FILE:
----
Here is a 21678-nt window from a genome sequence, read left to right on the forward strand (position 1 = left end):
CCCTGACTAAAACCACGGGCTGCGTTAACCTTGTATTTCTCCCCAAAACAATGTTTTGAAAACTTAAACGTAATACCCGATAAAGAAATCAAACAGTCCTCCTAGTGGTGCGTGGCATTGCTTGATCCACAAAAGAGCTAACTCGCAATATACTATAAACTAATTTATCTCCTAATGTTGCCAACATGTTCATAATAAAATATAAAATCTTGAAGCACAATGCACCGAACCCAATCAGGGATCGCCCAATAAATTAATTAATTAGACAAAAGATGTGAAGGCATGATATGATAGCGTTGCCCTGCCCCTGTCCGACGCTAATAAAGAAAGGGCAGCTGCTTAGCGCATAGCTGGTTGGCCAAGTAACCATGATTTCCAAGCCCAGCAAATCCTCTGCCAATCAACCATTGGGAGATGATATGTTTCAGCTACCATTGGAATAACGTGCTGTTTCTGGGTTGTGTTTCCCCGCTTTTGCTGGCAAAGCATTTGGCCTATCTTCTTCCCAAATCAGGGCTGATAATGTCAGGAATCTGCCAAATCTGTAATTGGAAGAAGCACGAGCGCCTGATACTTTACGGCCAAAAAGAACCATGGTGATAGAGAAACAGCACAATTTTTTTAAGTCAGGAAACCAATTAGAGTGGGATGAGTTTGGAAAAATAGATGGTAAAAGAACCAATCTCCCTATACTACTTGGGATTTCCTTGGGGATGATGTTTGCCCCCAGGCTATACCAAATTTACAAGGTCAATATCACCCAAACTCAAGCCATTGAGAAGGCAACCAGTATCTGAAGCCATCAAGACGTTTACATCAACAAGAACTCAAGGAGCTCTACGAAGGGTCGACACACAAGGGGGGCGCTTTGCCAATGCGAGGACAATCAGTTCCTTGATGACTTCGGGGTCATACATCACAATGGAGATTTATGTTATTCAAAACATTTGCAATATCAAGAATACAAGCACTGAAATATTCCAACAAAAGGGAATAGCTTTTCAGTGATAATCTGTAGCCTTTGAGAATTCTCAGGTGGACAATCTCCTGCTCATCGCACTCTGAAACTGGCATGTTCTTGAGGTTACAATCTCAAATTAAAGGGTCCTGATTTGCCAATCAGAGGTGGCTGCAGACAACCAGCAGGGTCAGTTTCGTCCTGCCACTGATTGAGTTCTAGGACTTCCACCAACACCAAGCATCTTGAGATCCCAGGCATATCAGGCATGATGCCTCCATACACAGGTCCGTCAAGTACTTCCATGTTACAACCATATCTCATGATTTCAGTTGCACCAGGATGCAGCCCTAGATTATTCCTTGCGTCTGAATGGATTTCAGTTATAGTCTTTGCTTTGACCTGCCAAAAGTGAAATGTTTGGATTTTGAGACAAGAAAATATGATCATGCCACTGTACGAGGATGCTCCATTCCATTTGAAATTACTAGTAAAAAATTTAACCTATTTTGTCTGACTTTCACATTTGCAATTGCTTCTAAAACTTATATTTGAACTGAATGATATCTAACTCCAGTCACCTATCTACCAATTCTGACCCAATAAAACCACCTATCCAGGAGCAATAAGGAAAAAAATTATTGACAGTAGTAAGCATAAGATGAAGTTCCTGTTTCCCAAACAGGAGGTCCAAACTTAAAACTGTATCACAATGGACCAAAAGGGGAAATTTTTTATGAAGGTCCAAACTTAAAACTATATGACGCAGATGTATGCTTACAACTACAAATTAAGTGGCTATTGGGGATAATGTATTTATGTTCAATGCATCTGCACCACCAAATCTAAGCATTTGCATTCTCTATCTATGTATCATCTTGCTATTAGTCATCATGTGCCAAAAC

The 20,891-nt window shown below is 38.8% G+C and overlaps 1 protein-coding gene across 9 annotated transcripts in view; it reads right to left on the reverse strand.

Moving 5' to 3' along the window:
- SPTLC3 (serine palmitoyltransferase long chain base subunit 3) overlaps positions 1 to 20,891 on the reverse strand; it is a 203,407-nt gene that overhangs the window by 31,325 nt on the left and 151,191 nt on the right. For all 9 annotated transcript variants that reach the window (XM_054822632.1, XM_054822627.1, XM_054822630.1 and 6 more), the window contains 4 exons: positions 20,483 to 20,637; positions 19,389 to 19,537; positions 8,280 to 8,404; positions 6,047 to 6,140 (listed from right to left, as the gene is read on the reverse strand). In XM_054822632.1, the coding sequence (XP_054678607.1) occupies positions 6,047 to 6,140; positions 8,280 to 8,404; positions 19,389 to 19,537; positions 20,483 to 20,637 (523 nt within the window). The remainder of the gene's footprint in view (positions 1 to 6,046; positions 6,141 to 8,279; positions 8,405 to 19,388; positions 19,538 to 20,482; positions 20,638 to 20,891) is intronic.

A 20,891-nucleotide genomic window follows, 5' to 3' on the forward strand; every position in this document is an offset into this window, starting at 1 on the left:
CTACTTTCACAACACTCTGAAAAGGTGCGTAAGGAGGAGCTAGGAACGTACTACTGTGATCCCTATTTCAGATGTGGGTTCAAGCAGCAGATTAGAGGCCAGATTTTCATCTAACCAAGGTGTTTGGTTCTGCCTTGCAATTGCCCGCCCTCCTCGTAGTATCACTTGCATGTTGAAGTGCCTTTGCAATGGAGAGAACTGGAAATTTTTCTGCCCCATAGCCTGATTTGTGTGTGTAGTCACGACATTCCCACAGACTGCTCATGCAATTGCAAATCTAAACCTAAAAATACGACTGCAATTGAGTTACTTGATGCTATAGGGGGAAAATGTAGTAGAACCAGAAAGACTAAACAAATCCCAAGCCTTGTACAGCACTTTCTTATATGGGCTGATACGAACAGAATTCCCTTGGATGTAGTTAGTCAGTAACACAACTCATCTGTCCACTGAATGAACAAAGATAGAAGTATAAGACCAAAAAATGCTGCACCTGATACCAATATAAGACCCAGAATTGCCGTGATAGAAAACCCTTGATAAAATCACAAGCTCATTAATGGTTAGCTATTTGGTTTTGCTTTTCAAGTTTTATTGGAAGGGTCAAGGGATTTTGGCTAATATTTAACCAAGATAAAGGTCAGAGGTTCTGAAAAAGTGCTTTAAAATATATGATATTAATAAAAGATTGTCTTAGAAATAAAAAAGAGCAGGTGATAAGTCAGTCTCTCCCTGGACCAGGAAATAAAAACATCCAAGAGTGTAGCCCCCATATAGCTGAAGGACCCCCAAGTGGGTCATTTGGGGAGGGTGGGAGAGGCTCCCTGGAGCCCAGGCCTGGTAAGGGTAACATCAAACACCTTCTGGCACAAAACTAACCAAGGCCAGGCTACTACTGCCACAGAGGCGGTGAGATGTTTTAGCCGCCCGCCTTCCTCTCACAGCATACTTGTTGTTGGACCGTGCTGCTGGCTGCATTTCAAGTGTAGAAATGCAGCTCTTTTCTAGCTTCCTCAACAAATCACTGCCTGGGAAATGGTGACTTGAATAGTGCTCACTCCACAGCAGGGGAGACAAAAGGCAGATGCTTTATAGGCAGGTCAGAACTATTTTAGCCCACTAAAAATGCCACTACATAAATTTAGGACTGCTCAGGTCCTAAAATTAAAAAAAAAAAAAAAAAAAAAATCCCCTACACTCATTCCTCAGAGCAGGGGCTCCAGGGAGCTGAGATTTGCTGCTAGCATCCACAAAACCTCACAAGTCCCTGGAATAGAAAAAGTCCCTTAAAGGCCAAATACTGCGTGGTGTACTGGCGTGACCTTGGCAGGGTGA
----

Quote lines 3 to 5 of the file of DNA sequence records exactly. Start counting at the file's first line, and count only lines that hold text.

The 20,891-nt window shown below is 38.8% G+C and overlaps 1 protein-coding gene across 9 annotated transcripts in view; it reads right to left on the reverse strand.

Moving 5' to 3' along the window:
- SPTLC3 (serine palmitoyltransferase long chain base subunit 3) overlaps positions 1 to 20,891 on the reverse strand; it is a 203,407-nt gene that overhangs the window by 31,325 nt on the left and 151,191 nt on the right. For all 9 annotated transcript variants that reach the window (XM_054822632.1, XM_054822627.1, XM_054822630.1 and 6 more), the window contains 4 exons: positions 20,483 to 20,637; positions 19,389 to 19,537; positions 8,280 to 8,404; positions 6,047 to 6,140 (listed from right to left, as the gene is read on the reverse strand). In XM_054822632.1, the coding sequence (XP_054678607.1) occupies positions 6,047 to 6,140; positions 8,280 to 8,404; positions 19,389 to 19,537; positions 20,483 to 20,637 (523 nt within the window). The remainder of the gene's footprint in view (positions 1 to 6,046; positions 6,141 to 8,279; positions 8,405 to 19,388; positions 19,538 to 20,482; positions 20,638 to 20,891) is intronic.